Resonant frequency of a particle, and in this case the club head body, is inversely proportional to the thickness or mass M of the particle in the direction parallel to the force of impact. By dramatically increasing the effective thickness of the club face according to the present invention in a direction normal to the club face, resonant frequency is similarly drastically reduced as is the amplitude of forced vibration giving the club head a far more solid feel than any perimeter-weighted metal wood thus far designed, and because this very thick effective club face is the same all across the face, the golfer gets the same consistent feel for hits anywhere on the face.
While partitioning the forward face of a thin-shelled metal wood has been known in the past as discussed above, such attempts, because the partitions are relatively narrow in a direction normal to the club face, have not reduced the effect of perimeter weighting because they have been utilized to enable the club to have a thinner forward ball in an effort to provide a lighter club with an equivalently strong club face.
Other objects and advantages of the present invention will appear from the following detailed description of the invention.
FIG. 1 is a perspective view of a club head according to the present invention;
FIG. 2 is a left side view of the club head illustrated in FIG. 1;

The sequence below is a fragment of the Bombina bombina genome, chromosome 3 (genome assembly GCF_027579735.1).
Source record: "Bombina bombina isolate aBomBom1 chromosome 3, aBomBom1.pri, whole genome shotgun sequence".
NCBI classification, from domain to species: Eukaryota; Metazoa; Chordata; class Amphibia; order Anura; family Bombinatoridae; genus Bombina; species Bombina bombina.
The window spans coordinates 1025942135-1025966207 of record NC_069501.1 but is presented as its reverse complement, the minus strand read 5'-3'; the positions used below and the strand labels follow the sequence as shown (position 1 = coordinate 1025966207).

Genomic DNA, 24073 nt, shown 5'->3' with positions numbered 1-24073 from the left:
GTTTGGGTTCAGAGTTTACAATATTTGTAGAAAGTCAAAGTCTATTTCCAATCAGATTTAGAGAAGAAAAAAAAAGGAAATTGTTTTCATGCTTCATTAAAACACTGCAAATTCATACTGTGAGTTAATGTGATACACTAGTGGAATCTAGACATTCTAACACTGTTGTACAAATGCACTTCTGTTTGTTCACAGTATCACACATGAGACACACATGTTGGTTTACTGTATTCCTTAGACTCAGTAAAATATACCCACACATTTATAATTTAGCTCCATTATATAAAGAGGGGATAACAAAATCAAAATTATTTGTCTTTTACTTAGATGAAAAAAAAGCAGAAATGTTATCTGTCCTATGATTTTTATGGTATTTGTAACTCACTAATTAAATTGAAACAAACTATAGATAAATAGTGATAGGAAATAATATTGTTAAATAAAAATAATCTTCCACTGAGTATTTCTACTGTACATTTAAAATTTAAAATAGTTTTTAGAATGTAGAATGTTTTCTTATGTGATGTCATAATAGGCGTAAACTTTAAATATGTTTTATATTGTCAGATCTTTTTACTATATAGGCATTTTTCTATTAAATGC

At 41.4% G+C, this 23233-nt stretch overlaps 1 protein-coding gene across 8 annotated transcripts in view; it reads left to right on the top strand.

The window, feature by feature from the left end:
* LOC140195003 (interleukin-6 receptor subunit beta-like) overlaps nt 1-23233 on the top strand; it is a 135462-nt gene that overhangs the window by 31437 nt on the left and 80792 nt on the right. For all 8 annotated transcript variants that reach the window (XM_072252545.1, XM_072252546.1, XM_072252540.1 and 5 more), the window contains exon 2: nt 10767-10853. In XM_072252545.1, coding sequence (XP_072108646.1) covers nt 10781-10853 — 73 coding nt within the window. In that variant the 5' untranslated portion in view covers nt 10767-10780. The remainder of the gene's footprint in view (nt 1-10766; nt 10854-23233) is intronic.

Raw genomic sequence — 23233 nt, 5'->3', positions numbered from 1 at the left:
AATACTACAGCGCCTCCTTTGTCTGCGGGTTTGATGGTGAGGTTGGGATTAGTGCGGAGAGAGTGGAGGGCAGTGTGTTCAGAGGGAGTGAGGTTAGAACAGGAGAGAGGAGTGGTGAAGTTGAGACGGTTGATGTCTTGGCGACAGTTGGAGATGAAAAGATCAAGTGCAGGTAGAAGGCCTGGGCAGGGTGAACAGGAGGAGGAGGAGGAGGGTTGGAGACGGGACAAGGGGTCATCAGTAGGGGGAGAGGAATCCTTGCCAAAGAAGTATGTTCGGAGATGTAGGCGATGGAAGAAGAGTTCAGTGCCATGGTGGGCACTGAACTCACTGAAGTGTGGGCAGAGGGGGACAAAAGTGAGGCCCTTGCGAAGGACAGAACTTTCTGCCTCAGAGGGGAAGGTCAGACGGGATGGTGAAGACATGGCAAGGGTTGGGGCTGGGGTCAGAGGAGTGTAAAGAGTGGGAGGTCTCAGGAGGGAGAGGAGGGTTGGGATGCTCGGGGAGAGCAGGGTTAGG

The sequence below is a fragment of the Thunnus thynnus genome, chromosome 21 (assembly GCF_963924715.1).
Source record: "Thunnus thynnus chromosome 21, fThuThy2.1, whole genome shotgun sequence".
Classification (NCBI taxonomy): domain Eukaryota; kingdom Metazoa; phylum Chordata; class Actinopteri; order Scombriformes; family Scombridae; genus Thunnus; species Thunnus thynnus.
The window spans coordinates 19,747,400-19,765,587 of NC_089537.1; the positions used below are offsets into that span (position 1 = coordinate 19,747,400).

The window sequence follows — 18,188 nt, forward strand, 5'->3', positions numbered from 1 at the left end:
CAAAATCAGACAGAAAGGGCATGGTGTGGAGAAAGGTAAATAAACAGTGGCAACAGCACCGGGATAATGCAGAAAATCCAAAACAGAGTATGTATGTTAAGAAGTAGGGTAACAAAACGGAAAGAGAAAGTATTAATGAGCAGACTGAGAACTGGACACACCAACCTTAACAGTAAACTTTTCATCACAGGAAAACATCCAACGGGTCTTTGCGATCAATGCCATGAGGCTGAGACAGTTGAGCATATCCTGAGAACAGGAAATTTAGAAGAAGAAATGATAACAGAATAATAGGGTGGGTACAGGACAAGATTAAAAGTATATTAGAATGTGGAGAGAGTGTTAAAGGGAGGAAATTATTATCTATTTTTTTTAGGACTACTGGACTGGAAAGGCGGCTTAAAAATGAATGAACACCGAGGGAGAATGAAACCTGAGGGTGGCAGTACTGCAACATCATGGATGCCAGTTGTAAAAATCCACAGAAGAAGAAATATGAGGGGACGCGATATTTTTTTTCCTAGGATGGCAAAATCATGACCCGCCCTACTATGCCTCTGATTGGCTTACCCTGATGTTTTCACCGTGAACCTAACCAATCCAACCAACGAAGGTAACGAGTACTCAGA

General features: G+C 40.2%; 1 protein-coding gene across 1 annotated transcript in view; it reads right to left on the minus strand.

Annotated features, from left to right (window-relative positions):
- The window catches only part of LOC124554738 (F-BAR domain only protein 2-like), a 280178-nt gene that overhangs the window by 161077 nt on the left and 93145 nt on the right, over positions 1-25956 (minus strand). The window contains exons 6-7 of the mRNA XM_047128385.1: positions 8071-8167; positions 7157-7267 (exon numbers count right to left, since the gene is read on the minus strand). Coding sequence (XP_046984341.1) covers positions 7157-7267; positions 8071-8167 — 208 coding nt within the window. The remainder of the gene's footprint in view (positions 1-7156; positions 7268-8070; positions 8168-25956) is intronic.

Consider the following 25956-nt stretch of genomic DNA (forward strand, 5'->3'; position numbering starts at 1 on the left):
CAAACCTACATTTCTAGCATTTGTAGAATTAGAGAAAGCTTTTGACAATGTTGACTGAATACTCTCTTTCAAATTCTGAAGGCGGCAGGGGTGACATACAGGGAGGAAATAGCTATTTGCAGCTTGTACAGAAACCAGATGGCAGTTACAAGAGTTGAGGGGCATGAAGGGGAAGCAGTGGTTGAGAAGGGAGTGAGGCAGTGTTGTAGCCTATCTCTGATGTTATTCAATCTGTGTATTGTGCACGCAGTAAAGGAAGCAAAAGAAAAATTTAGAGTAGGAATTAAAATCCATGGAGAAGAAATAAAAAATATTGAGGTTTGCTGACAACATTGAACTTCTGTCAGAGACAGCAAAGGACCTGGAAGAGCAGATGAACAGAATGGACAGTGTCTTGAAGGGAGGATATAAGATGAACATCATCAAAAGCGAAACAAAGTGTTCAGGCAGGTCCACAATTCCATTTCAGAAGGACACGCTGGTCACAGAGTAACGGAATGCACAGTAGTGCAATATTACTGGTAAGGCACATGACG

FIG. 3 is a front view of the club head illustrated in FIG. 1;
FIG. 4 is a top view of the club head illustrated in FIG. 1;
FIG. 5 is a bottom view of the club head illustrated in FIG. 1;
FIG. 6 is a right side view of the club head illustrated in FIG. 1;
FIG. 7 is a rear view of the club head illustrated in FIG. 1;
FIG. 8 is a left side view of the club head shown in FIG. 1, partly broken away to show its interior;
FIG. 9 is a top view of the club head shown in FIG. 1, partly borken away to show its interior;
FIG. 10 is an exploded view of the body and cover illustrated in FIGS. 1 to 7;
FIG. 11 is a cross section taken generally along line 9--9 of FIG. 10;
FIG. 12 is a perspective fragmentary view of the club head body illustrated in FIG. 10;
FIG. 13 is a fragmentary section taken generally along line 11--11 of FIG. 4;
FIG. 14 is a perspective view of another embodiment of the present club head;
FIG. 15 is a left side view of the club head illustrated in FIG. 14;
FIG. 16 is a front view of the club head illustrated in FIG. 14;
FIG. 17 is a top view of the club head illustrated in FIG. 14;
FIG. 18 is a bottom view of the club head illustrated in FIG. 14;
FIG. 19 is a right side view of the club head illustrated in FIG. 14;
FIG. 20 is a rear view of the club head illustrated in FIG. 14, and;
FIG. 21 is an exploded left side view of the club head illustrated in FIGS. 14 to 20.